and scattered." A good many missing, but thinks the casualties not great. Expects them all in. Has orders in full to hold his position at Gauley. Thinks he can do it. Enemy estimated at from 5,000 to 10,000. Am moving down all available force to Sutton. Will have fifty-five companies there by to-morrow evening. Expect to attack the enemy on Friday or Saturday, and crush his column, if possible, at or near Summerville.
AUGUST 28-30, 1861.-Skirmishers near Baile's Corners (or Cross-Roads) Va.
Numbers 1.-Major Stephen G. Champlin, Third Michigan Infantry.
Numbers 2.-Captain Louis Dillman, Second Michigan Infantry.
Numbers 3.-Letter of commendation from General McCllelan to Major Champlin.
Numbers 1. Report of Major Stephen G. Champlin, Third Michigan Infantry.
Hunter's Chapel, August 30, 1861.
I have the honor to report that this morning, while reconnoitering from the top of Mrs. Hunter's house, the enemy was observed to send off from the top of the hill lying north of Baile's Corners two companies of infantry, who numbered about 200 men, who were marched in the direction of our pickets, station northeast of Baile's Corners for Baile's Corners, to inform Captain Dillman and take steps for defense. I found that Captain Dillman was acquainted with the movement of the enemy.
A few moments after my arrival about 100 of the enemy attacked our pickets on the right side of the road, and occupying the Bailey outhouse and premises adjoining. An attack was also made on our line of pickets, extending as far as the first house on the direct road from Arlington Mill to Bailey's Corners. The pickets returned to fire and retreated back on Captain Dillman's command and upon the reserve stationed half way from Arlington Mill to Bailey's Corners. I directed Captain Dillman to march one company of his men on the table-land to his right to a point opposite the enemy in the woods and deeply them as skirmishers, advance them across the road, and engaged the enemy on their flank, while I brought up and engaged the enemy's front with the reserve stationed half way to the mill, under command of Lieutenant-Morris, and also with a portion of Captain Judd's command, stationed near Arlington Mill. The order was exectured, and the enemy retreated before the skirmishers, and would not and did not wait an engagement. Our pickets were re-established, and the forces of both sides are again in the same position they respectively occupied this morning. Our loss none [killed]; wounded, 1 or 2 slightly. The enemy were observed to carry off 3 of their own men, who were either killed or wounded.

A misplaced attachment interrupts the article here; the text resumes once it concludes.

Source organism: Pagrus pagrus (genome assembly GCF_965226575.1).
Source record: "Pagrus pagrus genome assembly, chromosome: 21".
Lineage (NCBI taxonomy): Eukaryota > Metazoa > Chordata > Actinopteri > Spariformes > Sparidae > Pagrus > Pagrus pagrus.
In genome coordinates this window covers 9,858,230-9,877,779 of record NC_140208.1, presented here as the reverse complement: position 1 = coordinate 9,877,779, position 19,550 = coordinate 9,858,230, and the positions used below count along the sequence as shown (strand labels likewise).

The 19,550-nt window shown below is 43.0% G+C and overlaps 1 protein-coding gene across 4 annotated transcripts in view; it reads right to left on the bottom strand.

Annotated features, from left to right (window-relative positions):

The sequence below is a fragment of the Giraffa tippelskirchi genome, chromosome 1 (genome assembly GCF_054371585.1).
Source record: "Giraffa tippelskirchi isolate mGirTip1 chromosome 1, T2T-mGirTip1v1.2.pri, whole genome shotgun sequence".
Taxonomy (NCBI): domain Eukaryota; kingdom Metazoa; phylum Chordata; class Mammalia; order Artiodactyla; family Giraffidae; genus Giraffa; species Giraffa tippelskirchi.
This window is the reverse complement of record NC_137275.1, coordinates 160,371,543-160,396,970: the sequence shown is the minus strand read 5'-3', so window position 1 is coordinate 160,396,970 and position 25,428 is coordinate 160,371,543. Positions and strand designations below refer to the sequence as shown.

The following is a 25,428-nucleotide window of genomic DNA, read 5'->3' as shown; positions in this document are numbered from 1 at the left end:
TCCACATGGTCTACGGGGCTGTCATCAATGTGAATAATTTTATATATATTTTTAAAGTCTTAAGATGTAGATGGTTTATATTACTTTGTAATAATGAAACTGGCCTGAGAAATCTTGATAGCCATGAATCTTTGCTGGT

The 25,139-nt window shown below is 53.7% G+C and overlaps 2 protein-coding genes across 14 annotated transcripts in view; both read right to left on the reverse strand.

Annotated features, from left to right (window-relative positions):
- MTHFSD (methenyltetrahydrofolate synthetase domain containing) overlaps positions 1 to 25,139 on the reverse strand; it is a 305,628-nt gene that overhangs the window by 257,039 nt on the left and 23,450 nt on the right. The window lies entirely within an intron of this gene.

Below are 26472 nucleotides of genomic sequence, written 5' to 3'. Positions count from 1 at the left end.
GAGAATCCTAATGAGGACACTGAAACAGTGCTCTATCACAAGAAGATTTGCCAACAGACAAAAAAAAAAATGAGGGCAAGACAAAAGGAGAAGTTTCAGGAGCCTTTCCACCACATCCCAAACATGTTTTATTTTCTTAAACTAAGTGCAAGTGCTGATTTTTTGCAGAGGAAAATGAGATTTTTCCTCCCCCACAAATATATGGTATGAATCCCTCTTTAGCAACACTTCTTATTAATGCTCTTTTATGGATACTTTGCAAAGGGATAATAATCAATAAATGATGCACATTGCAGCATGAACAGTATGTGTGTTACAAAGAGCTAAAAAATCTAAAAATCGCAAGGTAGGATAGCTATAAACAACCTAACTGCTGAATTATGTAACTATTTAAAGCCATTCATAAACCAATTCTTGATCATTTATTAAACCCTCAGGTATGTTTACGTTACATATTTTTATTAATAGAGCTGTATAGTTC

Throughout the whole of this affair both officers and men behaved with great coolness and bravery, and I think the retreat was timely.